My eyes felt over-saturated by the languorous crowds of red, white, and blue and the glaring stage lights as I watched the Republican National Convention; its lack of profundity – something the DNC also boasted – emanated from my TV screen. During the pundits’ closing remarks, I couldn’t help but recall the late, great William F. Buckley Jr. and his famous spats with Gore Vidal during the 1968 RNC (check out Best of Enemies for a great documentary on said feud). Even though their personal enmity devolved into juvenile spats that are now commonplace on modern television programs, Buckley, and Gore Vidal too, was a cultivated man who had real things to say. What would he think of the barefaced pandering and absence of legitimate political discourse?
The conservative sphere of influence sorely lacks the intellectual heft and sardonic wit that Buckley employed throughout his career, whether it be on TV on his program Firing Line, grilling important persons from every imaginable field, or in print, helming the National Review. His party shifted farther to the right (and possibly farther to the “wrong,” as Vidal put it) throughout his career, for better or for worse, but he as the gatekeeper of the GOP had always been there to counter any radicalism or absurdity that might emerge. As he did with his derisive scrutiny of the radical right John Birch Society which led to its fall from grace, likewise would he do today to the newly emerging “Alt-Right” and their reactionary ilk.
Buckley’s passing also signaled the loss of one of the lasting images of WASPy dalliance and all that it entailed, even though he wasn’t even a true WASP, instead a Catholic. Despite his odd little quirks and lack of good looks, he embodied the Ivy League and the “look” it had unto itself: carefully rumpled, yet traditional and utilitarian in every possible way. Garry Willis, a journalist, author, and good friend of Buckley, succinctly remarked that he was always “pleasantly disheveled and informal.” He perfectly exhibited a nonchalance which further heightened his impressive vocabulary as well as his studied analysis of various political and social matters.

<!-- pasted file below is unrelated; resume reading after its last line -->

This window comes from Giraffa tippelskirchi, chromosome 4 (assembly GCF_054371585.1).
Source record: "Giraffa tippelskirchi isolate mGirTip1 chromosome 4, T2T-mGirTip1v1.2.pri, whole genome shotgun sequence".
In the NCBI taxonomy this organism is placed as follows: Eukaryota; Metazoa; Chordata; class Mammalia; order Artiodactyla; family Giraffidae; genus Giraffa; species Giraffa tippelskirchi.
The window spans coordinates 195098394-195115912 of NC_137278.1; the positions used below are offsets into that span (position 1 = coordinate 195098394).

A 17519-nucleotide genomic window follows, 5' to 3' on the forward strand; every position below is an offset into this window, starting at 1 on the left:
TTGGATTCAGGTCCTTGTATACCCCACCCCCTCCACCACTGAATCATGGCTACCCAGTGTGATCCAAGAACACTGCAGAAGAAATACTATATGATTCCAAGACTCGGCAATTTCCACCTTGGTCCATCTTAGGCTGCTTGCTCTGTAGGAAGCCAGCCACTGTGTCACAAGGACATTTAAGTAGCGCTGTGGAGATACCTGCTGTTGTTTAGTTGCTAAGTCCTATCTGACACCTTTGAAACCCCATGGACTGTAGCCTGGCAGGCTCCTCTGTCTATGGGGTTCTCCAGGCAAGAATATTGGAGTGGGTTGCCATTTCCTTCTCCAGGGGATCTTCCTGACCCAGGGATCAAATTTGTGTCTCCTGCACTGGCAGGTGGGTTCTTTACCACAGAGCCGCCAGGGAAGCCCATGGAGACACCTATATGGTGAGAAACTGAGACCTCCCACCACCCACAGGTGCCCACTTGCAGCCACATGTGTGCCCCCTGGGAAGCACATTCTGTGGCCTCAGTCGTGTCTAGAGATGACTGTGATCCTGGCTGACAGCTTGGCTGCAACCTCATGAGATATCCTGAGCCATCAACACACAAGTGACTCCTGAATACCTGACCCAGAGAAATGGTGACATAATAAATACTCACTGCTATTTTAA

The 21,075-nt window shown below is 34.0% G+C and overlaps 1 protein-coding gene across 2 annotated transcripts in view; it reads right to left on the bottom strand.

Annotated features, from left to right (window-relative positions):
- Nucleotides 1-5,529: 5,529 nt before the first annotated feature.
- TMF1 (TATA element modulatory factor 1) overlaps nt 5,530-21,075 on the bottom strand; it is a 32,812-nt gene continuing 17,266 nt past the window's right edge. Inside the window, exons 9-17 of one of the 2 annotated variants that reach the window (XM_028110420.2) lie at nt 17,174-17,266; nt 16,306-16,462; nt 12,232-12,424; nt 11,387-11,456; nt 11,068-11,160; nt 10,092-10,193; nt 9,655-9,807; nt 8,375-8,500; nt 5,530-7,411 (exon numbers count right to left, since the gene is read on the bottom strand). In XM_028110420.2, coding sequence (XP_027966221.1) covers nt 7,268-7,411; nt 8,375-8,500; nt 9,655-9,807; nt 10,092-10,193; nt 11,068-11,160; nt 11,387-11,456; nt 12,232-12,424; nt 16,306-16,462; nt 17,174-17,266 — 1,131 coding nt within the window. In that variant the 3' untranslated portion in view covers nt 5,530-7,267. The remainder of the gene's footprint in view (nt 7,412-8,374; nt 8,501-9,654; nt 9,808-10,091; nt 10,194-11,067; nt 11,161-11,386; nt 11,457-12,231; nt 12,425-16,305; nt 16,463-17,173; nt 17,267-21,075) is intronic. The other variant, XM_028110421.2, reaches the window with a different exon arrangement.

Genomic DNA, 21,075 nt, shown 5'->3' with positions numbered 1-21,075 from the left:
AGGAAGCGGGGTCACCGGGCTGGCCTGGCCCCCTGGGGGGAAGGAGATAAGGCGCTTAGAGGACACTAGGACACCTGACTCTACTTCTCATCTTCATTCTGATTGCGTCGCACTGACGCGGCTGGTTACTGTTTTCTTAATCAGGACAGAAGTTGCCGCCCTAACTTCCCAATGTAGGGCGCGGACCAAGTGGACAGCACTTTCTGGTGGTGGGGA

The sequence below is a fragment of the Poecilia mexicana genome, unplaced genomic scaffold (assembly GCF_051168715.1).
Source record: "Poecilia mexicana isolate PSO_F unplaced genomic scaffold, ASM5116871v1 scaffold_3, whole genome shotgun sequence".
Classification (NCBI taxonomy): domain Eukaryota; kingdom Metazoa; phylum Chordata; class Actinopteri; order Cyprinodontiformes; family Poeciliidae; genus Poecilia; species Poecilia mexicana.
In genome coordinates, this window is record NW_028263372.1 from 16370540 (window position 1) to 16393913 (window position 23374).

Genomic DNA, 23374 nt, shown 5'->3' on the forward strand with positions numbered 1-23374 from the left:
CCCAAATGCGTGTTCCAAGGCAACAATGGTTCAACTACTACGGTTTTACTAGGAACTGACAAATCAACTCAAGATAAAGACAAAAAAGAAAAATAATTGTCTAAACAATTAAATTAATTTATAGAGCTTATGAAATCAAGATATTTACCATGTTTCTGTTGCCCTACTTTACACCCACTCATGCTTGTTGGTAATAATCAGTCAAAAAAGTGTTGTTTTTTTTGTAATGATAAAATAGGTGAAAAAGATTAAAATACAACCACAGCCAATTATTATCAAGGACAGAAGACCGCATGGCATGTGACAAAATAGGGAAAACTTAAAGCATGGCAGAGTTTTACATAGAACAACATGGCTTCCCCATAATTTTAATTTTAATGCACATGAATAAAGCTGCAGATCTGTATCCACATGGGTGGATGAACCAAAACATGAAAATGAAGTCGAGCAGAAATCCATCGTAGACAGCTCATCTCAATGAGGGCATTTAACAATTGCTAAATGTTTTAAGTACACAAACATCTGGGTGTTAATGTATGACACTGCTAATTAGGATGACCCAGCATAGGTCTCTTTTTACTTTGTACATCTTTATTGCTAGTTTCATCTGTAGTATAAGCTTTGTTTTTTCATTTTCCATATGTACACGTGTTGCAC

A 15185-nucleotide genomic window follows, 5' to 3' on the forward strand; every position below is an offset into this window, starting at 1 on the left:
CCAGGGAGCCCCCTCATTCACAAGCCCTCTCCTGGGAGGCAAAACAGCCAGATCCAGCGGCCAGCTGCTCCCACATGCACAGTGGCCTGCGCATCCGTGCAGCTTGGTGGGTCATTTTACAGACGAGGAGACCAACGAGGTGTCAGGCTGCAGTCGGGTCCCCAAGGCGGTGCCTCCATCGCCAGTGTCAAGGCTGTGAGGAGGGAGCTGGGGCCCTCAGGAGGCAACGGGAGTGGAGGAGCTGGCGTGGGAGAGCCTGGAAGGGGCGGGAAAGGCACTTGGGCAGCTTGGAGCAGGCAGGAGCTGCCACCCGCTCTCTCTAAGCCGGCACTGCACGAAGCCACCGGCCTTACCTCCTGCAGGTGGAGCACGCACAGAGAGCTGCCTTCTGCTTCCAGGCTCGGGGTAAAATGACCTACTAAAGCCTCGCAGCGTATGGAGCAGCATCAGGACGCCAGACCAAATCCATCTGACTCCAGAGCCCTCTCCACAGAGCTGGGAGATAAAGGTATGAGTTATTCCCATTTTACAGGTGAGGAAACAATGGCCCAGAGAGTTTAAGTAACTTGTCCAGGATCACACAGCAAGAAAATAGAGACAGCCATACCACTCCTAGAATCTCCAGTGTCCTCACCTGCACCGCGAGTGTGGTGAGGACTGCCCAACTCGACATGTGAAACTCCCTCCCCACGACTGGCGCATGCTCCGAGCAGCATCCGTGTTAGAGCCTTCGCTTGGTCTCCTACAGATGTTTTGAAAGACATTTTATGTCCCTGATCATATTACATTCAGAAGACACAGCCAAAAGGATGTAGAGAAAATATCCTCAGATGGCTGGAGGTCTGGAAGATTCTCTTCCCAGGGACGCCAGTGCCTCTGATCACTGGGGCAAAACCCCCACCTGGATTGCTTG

Buckley was born in New York City, but spent much of his early life in Mexico and England, later attending the prestigious Yale College. With his upper-class upbringing and attendance of an Ivy school, he inevitably developed a penchant for classic clothing – a proclivity which lasted his entire life. While others stopped dressing the Ivy way in the late ’60s, Buckley continued with that torch just as he also did with the Republican Party amidst the cultural revolution (though, his social stances indeed became more libertarian as the years progressed). His wardrobe was from the likes of J. Press and Brooks Brothers: sack suits, oxford cloth button downs, and silk-repp striped ties. That was his uniform and it became a leitmotif for the erudite persona he bred. After all, men don’t look particularly smart when they wear doltish clothes. His attire was certainly conservative in taste, and but so too were his views; that’s true consistency, something we undoubtedly need today.